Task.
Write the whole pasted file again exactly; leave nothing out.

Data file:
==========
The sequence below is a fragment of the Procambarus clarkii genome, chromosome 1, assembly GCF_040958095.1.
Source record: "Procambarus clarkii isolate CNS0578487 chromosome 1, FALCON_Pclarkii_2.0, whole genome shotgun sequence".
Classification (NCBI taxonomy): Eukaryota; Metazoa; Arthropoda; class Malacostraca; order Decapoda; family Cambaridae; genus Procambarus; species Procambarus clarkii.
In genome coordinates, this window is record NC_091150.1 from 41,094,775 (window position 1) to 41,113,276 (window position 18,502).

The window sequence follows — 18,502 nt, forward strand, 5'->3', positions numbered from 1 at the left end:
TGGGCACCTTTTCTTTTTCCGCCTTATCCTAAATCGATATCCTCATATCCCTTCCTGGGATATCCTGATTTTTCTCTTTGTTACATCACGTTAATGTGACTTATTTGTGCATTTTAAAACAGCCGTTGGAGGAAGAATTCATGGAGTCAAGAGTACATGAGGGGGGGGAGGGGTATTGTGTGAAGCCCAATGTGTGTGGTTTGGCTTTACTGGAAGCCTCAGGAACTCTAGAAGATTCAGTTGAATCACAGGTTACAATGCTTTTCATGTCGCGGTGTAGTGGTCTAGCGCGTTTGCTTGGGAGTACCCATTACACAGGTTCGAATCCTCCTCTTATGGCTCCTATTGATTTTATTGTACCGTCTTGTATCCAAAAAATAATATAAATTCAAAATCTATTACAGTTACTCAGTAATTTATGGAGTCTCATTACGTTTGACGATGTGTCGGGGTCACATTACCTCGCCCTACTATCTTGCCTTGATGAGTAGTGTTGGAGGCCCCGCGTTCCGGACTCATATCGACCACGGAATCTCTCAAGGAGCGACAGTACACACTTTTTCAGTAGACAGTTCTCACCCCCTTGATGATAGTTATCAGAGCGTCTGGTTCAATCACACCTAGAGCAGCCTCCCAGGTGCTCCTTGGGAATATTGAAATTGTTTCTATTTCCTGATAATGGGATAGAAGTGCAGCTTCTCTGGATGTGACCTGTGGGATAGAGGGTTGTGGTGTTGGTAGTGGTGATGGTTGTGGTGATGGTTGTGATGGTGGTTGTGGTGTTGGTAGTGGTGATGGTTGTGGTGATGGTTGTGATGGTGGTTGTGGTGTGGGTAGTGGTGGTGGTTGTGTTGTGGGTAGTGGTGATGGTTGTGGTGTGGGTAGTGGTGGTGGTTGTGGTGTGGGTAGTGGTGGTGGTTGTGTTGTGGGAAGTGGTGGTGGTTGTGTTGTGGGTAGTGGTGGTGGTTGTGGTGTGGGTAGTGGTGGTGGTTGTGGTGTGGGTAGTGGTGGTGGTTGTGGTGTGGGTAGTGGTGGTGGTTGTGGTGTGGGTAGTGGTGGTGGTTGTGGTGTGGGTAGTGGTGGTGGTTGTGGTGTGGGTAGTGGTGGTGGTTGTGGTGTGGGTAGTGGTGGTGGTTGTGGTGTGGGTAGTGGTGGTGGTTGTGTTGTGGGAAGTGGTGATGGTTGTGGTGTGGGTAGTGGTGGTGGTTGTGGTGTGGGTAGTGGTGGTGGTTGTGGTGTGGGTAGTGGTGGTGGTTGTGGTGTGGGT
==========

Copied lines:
The sequence below is a fragment of the Procambarus clarkii genome, chromosome 1, assembly GCF_040958095.1.
Source record: "Procambarus clarkii isolate CNS0578487 chromosome 1, FALCON_Pclarkii_2.0, whole genome shotgun sequence".
Classification (NCBI taxonomy): Eukaryota; Metazoa; Arthropoda; class Malacostraca; order Decapoda; family Cambaridae; genus Procambarus; species Procambarus clarkii.
In genome coordinates, this window is record NC_091150.1 from 41,094,775 (window position 1) to 41,113,276 (window position 18,502).

The window sequence follows — 18,502 nt, forward strand, 5'->3', positions numbered from 1 at the left end:
TGGGCACCTTTTCTTTTTCCGCCTTATCCTAAATCGATATCCTCATATCCCTTCCTGGGATATCCTGATTTTTCTCTTTGTTACATCACGTTAATGTGACTTATTTGTGCATTTTAAAACAGCCGTTGGAGGAAGAATTCATGGAGTCAAGAGTACATGAGGGGGGGGAGGGGTATTGTGTGAAGCCCAATGTGTGTGGTTTGGCTTTACTGGAAGCCTCAGGAACTCTAGAAGATTCAGTTGAATCACAGGTTACAATGCTTTTCATGTCGCGGTGTAGTGGTCTAGCGCGTTTGCTTGGGAGTACCCATTACACAGGTTCGAATCCTCCTCTTATGGCTCCTATTGATTTTATTGTACCGTCTTGTATCCAAAAAATAATATAAATTCAAAATCTATTACAGTTACTCAGTAATTTATGGAGTCTCATTACGTTTGACGATGTGTCGGGGTCACATTACCTCGCCCTACTATCTTGCCTTGATGAGTAGTGTTGGAGGCCCCGCGTTCCGGACTCATATCGACCACGGAATCTCTCAAGGAGCGACAGTACACACTTTTTCAGTAGACAGTTCTCACCCCCTTGATGATAGTTATCAGAGCGTCTGGTTCAATCACACCTAGAGCAGCCTCCCAGGTGCTCCTTGGGAATATTGAAATTGTTTCTATTTCCTGATAATGGGATAGAAGTGCAGCTTCTCTGGATGTGACCTGTGGGATAGAGGGTTGTGGTGTTGGTAGTGGTGATGGTTGTGGTGATGGTTGTGATGGTGGTTGTGGTGTTGGTAGTGGTGATGGTTGTGGTGATGGTTGTGATGGTGGTTGTGGTGTGGGTAGTGGTGGTGGTTGTGTTGTGGGTAGTGGTGATGGTTGTGGTGTGGGTAGTGGTGGTGGTTGTGGTGTGGGTAGTGGTGGTGGTTGTGTTGTGGGAAGTGGTGGTGGTTGTGTTGTGGGTAGTGGTGGTGGTTGTGGTGTGGGTAGTGGTGGTGGTTGTGGTGTGGGTAGTGGTGGTGGTTGTGGTGTGGGTAGTGGTGGTGGTTGTGGTGTGGGTAGTGGTGGTGGTTGTGGTGTGGGTAGTGGTGGTGGTTGTGGTGTGGGTAGTGGTGGTGGTTGTGGTGTGGGTAGTGGTGGTGGTTGTGGTGTGGGTAGTGGTGGTGGTTGTGTTGTGGGAAGTGGTGATGGTTGTGGTGTGGGTAGTGGTGGTGGTTGTGGTGTGGGTAGTGGTGGTGGTTGTGGTGTGGGTAGTGGTGGTGGTTGTGGTGTGGGT